Scene from the movie of Dead Man WalkingSince Sister Helen Prejean’s Dead Man Walking was published in 1993, it has been transformed into an Academy Award-winning film, a play, and a hugely popular opera. What were our reasons for adding to this list of adaptations?

The following excerpt from the book proposal we submitted to Random House in 2019 gives our reasoning.

Why a graphic version?

Although Dead Man Walking and the movie that it inspired were instrumental in moving the death penalty from the shadows into the public square in the 1990s, a new generation is almost entirely unaware of both the book and the film. This, even though capital punishment is still practiced in the USA, and while the story told by Sister Helen remains starkly relevant. Twenty-nine states currently have the death penalty on their statute books, 23 people were executed in the past 12 months, and 2,673 people are on death row awaiting execution.

[These stats were correct at the time we submitted our book proposal. As of January 1, 2024, there are 2,331 people on death row and the number of states with the death penalty is 27.]

Graphic novels have a special ability to:

  • reach people across a wide range of literacy levels;
  • encourage a love of reading;
  • foster a different kind of classroom engagement where the interplay of text and images demands a creative, exploratory approach.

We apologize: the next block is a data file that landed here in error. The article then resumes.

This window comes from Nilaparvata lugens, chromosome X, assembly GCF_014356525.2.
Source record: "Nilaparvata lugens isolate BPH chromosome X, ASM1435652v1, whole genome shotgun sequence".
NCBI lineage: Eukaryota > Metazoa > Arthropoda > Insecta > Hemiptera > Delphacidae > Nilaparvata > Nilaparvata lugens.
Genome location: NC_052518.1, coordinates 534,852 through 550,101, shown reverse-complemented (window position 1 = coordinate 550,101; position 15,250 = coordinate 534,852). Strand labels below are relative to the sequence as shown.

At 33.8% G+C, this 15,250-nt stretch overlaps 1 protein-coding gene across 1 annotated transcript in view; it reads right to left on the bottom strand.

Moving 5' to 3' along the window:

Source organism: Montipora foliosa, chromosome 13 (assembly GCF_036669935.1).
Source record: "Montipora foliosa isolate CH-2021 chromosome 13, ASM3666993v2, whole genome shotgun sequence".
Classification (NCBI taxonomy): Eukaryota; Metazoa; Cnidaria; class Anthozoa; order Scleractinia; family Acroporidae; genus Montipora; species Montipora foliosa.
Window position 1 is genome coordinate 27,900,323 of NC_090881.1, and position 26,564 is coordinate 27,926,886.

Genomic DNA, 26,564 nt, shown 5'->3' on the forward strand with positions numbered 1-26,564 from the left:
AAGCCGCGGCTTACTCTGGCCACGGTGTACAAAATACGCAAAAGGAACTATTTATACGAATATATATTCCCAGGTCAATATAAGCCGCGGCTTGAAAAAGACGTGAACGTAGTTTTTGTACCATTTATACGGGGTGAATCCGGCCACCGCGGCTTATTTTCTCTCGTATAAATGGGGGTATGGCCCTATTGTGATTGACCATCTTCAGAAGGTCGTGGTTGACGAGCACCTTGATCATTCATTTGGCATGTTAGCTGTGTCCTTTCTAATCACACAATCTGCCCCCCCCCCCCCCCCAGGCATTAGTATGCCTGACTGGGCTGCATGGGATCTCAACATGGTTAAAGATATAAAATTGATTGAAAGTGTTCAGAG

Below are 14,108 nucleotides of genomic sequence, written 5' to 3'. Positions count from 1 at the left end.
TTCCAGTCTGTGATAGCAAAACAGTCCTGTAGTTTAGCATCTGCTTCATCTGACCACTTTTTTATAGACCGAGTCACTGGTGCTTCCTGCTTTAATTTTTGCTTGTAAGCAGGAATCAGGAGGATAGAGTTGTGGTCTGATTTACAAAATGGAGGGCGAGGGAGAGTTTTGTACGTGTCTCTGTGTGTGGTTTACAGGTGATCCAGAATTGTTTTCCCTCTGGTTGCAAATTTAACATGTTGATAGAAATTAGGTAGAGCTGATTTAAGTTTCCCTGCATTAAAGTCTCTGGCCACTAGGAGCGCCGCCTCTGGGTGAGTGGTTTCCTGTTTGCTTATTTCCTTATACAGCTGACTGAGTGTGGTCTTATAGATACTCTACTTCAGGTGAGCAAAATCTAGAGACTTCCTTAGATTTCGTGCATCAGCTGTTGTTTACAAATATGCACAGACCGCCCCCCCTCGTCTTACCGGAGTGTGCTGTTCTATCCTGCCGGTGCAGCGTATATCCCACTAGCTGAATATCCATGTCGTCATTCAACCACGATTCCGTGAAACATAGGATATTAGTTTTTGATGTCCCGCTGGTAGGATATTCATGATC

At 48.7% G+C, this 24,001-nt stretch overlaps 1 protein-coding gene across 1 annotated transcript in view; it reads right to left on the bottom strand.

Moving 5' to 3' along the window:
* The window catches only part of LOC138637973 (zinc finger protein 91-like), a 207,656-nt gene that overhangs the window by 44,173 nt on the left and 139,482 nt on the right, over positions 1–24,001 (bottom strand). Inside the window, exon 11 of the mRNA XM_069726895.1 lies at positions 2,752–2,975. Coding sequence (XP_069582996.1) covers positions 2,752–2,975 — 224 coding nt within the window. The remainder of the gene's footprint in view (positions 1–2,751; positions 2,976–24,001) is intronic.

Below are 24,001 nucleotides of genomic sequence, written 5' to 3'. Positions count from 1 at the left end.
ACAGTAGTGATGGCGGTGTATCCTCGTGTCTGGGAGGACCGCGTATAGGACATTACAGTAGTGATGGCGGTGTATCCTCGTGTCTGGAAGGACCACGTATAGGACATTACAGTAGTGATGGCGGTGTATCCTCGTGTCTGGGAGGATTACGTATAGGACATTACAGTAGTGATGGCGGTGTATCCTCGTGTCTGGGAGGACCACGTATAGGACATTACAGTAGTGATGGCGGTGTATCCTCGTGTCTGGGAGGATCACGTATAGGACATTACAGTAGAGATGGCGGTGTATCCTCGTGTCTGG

Because of these factors, Graphic Dead Man Walking will appeal to a wide and diverse audience of young (and not-so-young) readers.

Graphic novels have a compelling history of telling stories of justice and social change. Spiegelman’s Maus, Satrapi’s Persepolis, Bechdel’s Fun Home, and Congressman John Lewis’s March trilogy, for example, have all shown the power of this art form to foster deep reflection about social issues.

We believe Dead Man Walking is ripe for a similar graphic transformation. When Sister Helen Prejean wrote Dead Man Walking, she set out not only to bring people close to the reality of the death penalty, but also to educate the public on the practice of capital punishment in the USA. Her account is replete with details about the criminal justice system, public policy, and the experiences of poor people at the hands of a system that is anything but a level playing field.

We believe the immediacy of integrated text and visuals in a graphic version of the book will convey this information to new readers in a truly compelling fashion.

Adaptations of Dead Man Walking to date include:

  • The Oscar-winning movie, directed by Tim Robbins and starring Susan Sarandon and Sean Penn.
  • The play, written by Tim Robbins, performed in schools and colleges throughout the USA.
  • The opera, with libretto by Terrence McNally and music by Jake Heggie. Heggie’s Dead Man Walking is the most frequently performed 21st Century opera in the USA, with its most recent performance by the New York Metropolitan Opera.

Have you read/viewed/heard any of these adaptations? What was the impact? How did it compare to reading the book?